Watching the coverage of the Powerball lottery yesterday, was more like watching an infomercial to encourage gambling. It seems that the media has spent itself sneering at Tea Partiers worried about the economy and are just fine promoting poverty culture. But some of the coverage also shows the truth about the envy in such a culture.
Manufacturing Occupy Wall Street
People pretend that the key to “American enterprise” is desperately wanting “a better life” so that people work hard to get there. But the desires don’t typically produce work and patience. Rather they feed resentment and goad people into carrying crippling debt loads. Our ruling class, with their Keynesian and quasi-Keynsian economists, really just wants people to lust after wealth. Powerball, with the free advertising given to it by the media, is a way of training people to want a lot of stuff and dream of being rescued from their unsatisfactory lives. And when they are not rescued, they will want someone to punish for it.
Encouraging people to want to get rich quick, to the point of making the irrational decision to buy into a lottery, does not produce a truly productive population. It produces a growing number of malcontents who are dissatisfied with life, but not in a way that would cause them to work faithfully, and live frugally, to improve themselves as much as possible. Instead you will get people who expect politicians to give them things. They will also be ready and willing to take risks with debt on the assumption that they will get the life “they deserve” by such means.
The only ones who benefit from this are politicians and their bankers. We become a nation of dependent, needy sheep.
Who’s the 1% Now?
But amid the glorification of Powerball, are some glimpses of real life. I saw the media report in ways that should be applied to the envy and resentment aimed at the wealthy in most political campaigns. For example, AP reports,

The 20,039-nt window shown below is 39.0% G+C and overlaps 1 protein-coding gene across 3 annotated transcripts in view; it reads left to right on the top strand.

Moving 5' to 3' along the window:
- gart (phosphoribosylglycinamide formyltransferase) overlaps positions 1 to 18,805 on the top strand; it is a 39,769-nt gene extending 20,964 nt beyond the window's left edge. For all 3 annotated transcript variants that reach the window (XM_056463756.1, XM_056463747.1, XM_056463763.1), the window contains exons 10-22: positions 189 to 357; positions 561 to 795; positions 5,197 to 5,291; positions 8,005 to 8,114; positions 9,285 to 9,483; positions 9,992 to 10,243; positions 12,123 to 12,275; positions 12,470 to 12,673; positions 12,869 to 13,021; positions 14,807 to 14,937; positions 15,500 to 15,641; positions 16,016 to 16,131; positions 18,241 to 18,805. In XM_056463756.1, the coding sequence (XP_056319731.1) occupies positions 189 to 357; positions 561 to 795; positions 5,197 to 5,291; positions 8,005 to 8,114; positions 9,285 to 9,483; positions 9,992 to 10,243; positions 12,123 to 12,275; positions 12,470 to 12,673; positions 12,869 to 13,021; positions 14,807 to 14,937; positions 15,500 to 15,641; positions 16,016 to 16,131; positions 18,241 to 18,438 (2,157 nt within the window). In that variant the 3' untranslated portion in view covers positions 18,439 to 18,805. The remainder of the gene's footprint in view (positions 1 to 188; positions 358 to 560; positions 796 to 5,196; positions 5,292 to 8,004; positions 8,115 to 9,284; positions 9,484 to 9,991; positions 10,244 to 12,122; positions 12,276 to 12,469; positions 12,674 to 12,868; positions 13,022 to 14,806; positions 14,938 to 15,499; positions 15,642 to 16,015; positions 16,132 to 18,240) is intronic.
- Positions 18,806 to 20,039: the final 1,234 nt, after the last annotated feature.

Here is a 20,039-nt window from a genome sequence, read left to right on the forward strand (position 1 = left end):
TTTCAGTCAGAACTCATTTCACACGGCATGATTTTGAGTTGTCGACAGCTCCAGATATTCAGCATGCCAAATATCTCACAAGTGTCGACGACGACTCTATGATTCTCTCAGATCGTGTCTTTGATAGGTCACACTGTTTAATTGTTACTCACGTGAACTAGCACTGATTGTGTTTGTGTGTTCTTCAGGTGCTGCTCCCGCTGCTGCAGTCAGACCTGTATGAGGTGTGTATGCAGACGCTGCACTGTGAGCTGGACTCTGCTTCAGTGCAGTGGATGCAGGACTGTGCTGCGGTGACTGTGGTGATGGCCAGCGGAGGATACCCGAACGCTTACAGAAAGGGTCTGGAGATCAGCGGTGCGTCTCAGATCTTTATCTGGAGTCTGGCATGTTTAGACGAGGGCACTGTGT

“Past winners of mega-lottery drawings and financial planners have some more sound advice: Stick to a budget, invest wisely, learn to say no and be prepared to lose friends while riding an emotional roller-coaster of joy, anxiety, guilt and distrust. ‘I had to adapt to this new life,’ said Sandra Hayes, 52, a former child services social worker who split a $224 million Powerball jackpot with a dozen co-workers in 2006, collecting a lump sum she said was in excess of $6 million after taxes. ‘I had to endure the greed and the need that people have, trying to get you to release your money to them. That caused a lot of emotional pain. These are people who you’ve loved deep down, and they’re turning into vampires trying to suck the life out of me.’”
Amazingly, AP takes Hayes seriously as a victim beset by traitorous friends who turned into vampires. Is this not a description of the Obama Campaign and the present fervor of him and his followers against the “wealth” to make sure they “sacrifice” more? Obama is trying to encourage exactly the same kind of attitude that drives lottery winners away from their friends.
Remember, while only some people commit acts of fraud or corruption, Obama is campaigning on hurting all of the ones who earn over $250,000. Occupy Wall Street was opposed to everyone in “the one percent.” And they act enraged that anyone resists their efforts. But surely the average wealthy person, whether he made a fortune or inherited it, has every right to be as careful as the person who won the lottery. They have just as much right as any lottery winner to not want to be preyed upon by people who they see trying to “suck the life” out of them.
Obama is the vampire trying to suck the life out of the economy. Powerball is one way in which the media cooperates in encouraging us to help him and to believe we need him.